Up for debate: Which murder is most heinous? Gregory...


May 26, 2002

Up for debate: Which murder is most heinous?

Gregory Kane's column "Homicide data should give death penalty foes pause" (May 22) seeks to justify the racial disparity on Maryland's death row with statistics that show that blacks on death row are not out of proportion to their numbers as offenders in felony murder cases and that whites are more often the victims of felony homicides.

Mr. Kane's premise is that these statistics are relevant because felony murder is the most likely way to be death-penalty eligible in Maryland, and perpetrators of felony murder are considered the "most vicious and dangerous."

What he does not question is the legislative judgment that felony murder is the worst of all homicides and its perpetrators the most vicious and dangerous.

What data support this premise? How is it that someone who sets out to kill a former lover, family member or coworker, or participates in a gang-related homicide (and Mr. Kane's statistics show these crimes are more often committed by whites) is less dangerous than someone who intends to rob someone but, in a moment of panic or impulse, kills the robbery victim (the classic felony murder)?

Put simply, how is a premeditated murderer less dangerous than a person who kills in reckless disregard for the life of another - the standard the law sets for felony murder?

If we cannot truly say that felony murderers are the most vicious and dangerous, then how can we use statistics showing that blacks commit more felony murders against white victims to justify the number of blacks on Maryland's death row?

Indeed, the astute questioner would ask: Is the racial disparity a product of the way our death penalty laws are conceived and written?

No, it's not the homicide data that should give death penalty foes pause.

Rather, it is the ill-conceived premise that most felony murderers are more dangerous and vicious than other murderers that should give us all reason to reflect on just what it is we are seeking to accomplish with the death penalty.

Denise C. Barrett


The writer is assistant public defender in the U.S. District Court for Maryland.

Playing politics at victims' expense

Gov. Parris N. Glendening and his lieutenant governor have now perpetrated the most horrendous miscarriage of justice and disrespect in their political careers ("Glendening halts executions," May 10). Victims be damned.

By choosing political expediency over the will of the majority and the rights of those victimized by violent killers sentenced to proper execution, both parties have once again shown their inability to govern with an even hand.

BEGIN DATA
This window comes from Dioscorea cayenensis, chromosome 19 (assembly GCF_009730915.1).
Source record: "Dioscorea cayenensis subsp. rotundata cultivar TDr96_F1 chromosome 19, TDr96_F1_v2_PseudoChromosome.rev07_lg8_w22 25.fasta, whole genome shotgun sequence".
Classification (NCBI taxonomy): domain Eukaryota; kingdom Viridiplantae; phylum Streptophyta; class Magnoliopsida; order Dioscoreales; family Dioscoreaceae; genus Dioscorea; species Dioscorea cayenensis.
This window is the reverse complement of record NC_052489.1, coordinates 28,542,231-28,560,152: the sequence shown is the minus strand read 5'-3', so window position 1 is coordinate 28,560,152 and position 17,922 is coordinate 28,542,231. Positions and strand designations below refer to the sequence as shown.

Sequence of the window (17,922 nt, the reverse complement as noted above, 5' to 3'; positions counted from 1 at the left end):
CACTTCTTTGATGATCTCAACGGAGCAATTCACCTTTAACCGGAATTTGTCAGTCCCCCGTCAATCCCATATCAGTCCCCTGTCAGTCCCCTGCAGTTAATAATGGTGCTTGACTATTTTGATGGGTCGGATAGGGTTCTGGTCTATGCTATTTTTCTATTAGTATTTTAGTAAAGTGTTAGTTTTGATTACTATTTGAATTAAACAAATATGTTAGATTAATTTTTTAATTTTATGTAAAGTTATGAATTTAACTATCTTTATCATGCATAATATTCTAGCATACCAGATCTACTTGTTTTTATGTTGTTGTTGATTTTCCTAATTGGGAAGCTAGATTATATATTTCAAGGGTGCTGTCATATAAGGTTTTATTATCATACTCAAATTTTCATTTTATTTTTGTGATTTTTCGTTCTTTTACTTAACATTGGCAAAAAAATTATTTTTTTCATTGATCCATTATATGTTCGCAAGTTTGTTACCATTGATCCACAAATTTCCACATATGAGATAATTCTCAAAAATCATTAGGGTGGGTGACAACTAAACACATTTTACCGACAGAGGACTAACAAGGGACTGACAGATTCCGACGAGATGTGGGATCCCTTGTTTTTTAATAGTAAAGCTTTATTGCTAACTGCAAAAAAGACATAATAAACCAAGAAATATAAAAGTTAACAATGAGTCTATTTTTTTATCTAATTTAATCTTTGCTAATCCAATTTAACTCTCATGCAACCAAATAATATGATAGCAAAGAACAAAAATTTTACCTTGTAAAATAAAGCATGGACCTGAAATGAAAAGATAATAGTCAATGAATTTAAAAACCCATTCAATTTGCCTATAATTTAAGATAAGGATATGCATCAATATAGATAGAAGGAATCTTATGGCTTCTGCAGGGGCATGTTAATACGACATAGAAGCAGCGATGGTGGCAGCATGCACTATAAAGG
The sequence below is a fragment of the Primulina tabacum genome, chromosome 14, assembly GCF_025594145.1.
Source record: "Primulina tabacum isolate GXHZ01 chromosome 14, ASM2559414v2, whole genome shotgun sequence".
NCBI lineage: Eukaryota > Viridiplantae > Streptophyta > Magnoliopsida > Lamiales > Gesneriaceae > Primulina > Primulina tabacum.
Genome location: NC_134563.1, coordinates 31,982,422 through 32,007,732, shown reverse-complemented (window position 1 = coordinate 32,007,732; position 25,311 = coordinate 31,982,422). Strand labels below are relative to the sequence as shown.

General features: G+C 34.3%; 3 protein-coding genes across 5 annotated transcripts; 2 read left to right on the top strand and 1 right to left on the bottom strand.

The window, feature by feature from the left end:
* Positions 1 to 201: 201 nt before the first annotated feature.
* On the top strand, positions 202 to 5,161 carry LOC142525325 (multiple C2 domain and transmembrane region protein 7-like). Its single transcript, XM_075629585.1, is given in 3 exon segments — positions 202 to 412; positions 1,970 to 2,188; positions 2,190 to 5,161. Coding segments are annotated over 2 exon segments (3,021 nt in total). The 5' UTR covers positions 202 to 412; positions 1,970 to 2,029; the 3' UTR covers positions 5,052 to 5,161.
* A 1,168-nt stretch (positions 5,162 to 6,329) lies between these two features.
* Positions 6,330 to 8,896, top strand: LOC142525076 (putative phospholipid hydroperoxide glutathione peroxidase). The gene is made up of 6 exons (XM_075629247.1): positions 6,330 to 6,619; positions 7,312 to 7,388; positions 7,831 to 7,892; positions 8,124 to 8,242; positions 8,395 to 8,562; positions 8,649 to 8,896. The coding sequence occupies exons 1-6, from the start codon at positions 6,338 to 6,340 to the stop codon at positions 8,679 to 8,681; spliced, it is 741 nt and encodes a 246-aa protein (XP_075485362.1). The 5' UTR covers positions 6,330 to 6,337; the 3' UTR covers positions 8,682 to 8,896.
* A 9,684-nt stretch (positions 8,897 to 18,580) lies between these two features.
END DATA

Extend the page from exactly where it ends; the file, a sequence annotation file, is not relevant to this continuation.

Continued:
When will Maryland again get leadership truly interested in preserving law and order rather than acting as a lackey for the criminal element that destroys our social order?

Ronald L. Dowling


Governor was right to stop the killing

Whatever his reason, whatever his justification, Gov. Parris N. Glendening has made a courageous and honorable decision to stop the killing.

Many of us believe in this simple concept: People should not kill people. States, which represent people, also should not kill people.

We shouldn't kill based on religion, color or politics. We shouldn't kill because the other person did something bad or has something we want.

No killing. Period.

Mac Nachlas


The watermen need more than sympathy

It's mighty big of Maryland Department of Natural Resources officials to tell Maryland watermen and Maryland's packing house employees that they are "sympathetic" to their misfortunes ("The cost of conservation," May 21). But that doesn't put food on their tables or a roof over their heads.

If Congress can pass a bill that compensates farmers across America to the tune of $90 billion, surely here at home a congressman can come up with legislation to help the state's watermen.

LeRoy R. McClelland Sr.


Keeler's apology is too little, too late

The Sun's May 17 headline should have read: "Keeler FINALLY apologizes for abuse by priests." But the church's focus still seems to be on itself, not on the children and families who have suffered so long.

One Johnny-come-lately apology is certainly not enough for closure.

Janet Thurston


Don't blame press for sex abuse scandal

The thrust of Paul McHugh's article on the sexual abuse scandals involving the Catholic Church seems to be that the church has taken "actions" over the past decade to curb sexual abuse by priests and that these have been largely "downplayed" by the media ("Stokes case: From victim to vigilante?" May 19).

In fact, according to Mr. McHugh, we've had a "belligerent frenzy characteristic of media reports." In other words, if you don't like the message, attack the messenger.

The recent articles I've read, both local and national, have been fairly objective, citing specific incidents of abuse by priests and the attempts of the church hierarchy to suppress abuse claims and to transfer the accused priests to other parishes without informing parishioners of the accusations.

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